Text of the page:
But today, there really is no need to do that in most cases, the builder says. Installers should just program the pump to start at the speed it ultimately needs to run for the function it’s about to perform.
The most common exception would be if the pump is set more than 2 feet higher or lower than the rest of the system, or if it needs to feed water through a solar system placed on the roof. Such elevation differences should be avoided if possible for maximum efficiency.
Plumbing: Failure to plan and specify
It's true that the pump itself has the most potential to use up wattage. But in addition to choice of the pump and other equipment, a key part of minimizing their energy consumption is in the plumbing. This includes the plumbing on the equipment pad.
Unfortunately, too many builders leave it up to their plumbing subcontractors to determine the size and placement of the lines and elbows that can add unneeded resistance in the hydraulic system, experts say. If the sub isn’t well versed in energy-saving plumbing, that defeats the purpose.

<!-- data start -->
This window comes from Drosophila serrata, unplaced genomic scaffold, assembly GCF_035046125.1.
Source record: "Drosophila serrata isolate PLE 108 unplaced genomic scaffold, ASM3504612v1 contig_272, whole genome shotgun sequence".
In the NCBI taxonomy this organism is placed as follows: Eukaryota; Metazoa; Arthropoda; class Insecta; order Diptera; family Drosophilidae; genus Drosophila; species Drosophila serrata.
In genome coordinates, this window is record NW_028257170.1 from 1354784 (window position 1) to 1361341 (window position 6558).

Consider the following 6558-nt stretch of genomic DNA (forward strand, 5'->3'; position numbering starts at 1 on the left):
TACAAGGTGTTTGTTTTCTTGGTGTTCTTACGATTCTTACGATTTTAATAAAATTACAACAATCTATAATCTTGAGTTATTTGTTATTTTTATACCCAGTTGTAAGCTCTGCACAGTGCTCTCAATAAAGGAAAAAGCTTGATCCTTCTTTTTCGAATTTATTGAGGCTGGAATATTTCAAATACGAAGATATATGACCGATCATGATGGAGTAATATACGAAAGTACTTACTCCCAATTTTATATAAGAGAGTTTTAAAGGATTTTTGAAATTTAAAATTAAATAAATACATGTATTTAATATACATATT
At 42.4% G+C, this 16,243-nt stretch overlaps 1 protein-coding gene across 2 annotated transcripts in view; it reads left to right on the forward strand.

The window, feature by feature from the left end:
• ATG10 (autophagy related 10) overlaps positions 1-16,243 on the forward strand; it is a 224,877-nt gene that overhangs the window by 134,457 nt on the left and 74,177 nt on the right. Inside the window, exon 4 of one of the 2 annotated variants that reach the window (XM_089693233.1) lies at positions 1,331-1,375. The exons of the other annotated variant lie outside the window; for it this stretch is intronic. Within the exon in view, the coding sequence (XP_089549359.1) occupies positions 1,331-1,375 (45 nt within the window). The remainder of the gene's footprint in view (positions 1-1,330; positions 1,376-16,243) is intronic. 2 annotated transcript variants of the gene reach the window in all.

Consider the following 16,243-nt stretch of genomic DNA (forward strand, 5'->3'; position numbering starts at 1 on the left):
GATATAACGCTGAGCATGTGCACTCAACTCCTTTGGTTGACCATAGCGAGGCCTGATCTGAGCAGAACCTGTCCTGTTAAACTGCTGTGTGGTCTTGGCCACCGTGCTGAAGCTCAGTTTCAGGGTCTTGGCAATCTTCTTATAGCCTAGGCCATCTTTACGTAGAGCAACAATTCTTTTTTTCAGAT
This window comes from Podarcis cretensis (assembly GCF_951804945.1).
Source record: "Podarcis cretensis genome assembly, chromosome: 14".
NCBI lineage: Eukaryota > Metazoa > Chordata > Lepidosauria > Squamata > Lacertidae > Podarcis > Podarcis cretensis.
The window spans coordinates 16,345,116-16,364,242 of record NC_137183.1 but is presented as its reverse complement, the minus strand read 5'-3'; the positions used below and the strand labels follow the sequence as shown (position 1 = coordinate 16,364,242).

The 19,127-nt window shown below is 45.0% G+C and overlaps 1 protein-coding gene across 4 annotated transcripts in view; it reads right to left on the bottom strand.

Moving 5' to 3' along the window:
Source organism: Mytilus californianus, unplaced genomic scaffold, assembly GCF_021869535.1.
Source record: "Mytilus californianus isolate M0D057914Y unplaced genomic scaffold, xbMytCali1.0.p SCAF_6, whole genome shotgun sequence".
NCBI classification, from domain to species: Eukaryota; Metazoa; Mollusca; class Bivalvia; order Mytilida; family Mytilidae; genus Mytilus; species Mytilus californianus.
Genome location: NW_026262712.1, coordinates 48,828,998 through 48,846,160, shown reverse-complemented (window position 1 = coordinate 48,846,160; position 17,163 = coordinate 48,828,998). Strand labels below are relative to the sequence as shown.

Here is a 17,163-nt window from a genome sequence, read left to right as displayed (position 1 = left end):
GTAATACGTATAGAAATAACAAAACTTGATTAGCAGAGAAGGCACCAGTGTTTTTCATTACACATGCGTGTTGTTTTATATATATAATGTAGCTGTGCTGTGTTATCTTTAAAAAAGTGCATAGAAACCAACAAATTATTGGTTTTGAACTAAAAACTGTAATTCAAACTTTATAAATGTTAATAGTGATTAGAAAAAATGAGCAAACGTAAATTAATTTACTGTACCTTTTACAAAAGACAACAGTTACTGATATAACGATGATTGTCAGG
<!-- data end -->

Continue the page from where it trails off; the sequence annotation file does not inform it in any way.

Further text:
“That’s a huge missed opportunity,” Barnes says. “Every extra elbow and fitting is adding 5 to 10 feet of equivalent pipe. Spending an extra hour or two in defining exactly where and how they want to run so they can eliminate extra fittings has a huge impact on energy efficiency.”
Instead, pool designers should take some extra time to lay out a schematic for the subs. It may even pay off for an installer to go so far as to provide CAD drawings to the subcontractors. That’s what Johnson did, until his plumber became well versed in efficient plumbing.